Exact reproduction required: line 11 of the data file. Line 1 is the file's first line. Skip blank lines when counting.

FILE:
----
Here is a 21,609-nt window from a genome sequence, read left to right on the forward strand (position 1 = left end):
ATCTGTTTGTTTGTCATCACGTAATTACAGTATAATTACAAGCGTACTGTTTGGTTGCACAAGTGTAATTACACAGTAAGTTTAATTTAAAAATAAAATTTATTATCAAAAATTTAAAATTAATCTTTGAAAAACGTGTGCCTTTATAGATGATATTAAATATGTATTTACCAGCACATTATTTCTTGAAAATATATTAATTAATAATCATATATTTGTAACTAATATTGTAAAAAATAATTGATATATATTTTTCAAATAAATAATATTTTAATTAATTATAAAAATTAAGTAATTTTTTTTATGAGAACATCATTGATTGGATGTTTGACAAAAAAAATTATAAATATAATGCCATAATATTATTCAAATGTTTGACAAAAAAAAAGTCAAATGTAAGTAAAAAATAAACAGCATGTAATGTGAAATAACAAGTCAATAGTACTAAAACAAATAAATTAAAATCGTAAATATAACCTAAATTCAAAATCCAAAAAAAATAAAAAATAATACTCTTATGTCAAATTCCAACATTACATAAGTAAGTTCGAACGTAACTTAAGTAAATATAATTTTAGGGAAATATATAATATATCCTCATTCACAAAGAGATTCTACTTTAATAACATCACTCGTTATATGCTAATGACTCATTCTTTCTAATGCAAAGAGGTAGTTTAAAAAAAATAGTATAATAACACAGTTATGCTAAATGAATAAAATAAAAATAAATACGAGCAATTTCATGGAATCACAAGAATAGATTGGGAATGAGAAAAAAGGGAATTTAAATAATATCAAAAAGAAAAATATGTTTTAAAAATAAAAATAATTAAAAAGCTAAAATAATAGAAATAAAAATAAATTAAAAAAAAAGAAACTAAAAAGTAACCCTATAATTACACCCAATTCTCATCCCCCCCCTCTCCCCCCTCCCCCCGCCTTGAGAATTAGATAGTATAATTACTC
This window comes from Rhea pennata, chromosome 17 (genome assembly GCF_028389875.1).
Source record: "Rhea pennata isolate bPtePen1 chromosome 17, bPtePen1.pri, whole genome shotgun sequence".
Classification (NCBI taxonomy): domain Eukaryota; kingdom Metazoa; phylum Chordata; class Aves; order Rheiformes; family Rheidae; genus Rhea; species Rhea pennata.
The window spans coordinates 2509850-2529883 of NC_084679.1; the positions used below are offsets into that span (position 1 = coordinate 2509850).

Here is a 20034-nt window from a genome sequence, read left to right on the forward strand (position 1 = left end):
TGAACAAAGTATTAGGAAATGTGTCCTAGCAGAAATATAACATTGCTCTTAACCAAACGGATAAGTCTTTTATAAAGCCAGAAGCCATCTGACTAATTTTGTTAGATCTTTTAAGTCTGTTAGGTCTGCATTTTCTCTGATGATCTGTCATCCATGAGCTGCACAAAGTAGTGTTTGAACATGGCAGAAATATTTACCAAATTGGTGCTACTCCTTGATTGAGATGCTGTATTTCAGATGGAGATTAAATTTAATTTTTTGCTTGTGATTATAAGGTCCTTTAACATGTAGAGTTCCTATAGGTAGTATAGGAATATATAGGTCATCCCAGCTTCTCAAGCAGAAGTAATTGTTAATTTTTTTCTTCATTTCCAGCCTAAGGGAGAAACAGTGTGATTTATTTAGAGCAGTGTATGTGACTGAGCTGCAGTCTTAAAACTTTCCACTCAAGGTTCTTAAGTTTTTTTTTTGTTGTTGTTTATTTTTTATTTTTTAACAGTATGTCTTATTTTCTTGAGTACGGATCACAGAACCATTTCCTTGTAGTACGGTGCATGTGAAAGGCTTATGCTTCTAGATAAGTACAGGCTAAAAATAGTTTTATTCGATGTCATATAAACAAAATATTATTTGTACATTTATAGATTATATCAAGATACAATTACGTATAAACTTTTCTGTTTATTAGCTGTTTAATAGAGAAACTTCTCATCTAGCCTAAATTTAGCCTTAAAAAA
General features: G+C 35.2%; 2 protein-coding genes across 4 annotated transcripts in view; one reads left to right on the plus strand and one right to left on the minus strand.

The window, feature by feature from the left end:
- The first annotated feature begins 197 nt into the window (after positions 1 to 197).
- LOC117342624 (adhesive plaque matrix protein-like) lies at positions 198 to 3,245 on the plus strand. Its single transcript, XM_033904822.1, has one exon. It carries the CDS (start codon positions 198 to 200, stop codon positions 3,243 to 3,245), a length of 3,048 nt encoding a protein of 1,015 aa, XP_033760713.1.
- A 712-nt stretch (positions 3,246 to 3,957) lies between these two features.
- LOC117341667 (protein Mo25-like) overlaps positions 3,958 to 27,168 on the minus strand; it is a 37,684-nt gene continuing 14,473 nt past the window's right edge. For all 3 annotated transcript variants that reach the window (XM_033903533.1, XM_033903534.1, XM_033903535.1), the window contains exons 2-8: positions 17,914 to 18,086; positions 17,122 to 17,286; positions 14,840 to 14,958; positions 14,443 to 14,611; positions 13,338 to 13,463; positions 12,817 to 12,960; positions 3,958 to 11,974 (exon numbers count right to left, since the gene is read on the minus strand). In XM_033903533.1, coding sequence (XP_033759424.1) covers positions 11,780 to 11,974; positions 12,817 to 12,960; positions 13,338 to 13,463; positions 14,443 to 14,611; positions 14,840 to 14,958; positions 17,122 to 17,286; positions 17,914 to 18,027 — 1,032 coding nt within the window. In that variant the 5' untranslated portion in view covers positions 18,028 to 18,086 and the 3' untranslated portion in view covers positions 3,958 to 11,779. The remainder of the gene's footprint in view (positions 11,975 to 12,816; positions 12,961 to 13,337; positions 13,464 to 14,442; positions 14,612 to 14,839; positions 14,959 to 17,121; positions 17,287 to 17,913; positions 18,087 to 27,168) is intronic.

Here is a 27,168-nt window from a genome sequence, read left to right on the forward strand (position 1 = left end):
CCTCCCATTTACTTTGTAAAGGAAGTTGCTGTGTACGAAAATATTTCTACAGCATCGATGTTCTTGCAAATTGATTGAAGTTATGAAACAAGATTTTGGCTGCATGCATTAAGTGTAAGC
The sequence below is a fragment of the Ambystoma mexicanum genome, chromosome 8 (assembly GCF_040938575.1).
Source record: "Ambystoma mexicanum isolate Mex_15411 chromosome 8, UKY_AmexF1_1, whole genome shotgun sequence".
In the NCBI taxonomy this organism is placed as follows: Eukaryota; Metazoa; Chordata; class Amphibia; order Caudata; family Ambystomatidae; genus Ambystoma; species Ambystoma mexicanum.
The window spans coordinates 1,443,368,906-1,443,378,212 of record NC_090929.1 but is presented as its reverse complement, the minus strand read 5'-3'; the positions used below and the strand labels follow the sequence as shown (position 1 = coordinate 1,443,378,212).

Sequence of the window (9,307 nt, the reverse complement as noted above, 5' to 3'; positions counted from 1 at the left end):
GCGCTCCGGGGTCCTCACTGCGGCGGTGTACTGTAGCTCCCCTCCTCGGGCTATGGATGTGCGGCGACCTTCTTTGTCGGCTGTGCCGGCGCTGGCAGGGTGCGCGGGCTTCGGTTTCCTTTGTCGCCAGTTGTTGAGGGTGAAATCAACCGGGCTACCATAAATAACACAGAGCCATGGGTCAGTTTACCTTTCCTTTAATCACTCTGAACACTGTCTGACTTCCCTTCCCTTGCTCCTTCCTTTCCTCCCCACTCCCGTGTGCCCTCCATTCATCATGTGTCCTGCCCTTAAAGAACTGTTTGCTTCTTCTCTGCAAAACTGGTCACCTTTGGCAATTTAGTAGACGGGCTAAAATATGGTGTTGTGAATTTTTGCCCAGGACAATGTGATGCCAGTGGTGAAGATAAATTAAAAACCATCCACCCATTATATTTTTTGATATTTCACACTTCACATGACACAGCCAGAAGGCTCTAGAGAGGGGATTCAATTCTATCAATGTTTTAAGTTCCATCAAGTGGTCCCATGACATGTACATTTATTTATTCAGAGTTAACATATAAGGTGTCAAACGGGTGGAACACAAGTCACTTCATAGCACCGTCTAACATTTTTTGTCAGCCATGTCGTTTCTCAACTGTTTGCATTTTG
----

- The first annotated feature begins 197 nt into the window (after positions 1 to 197).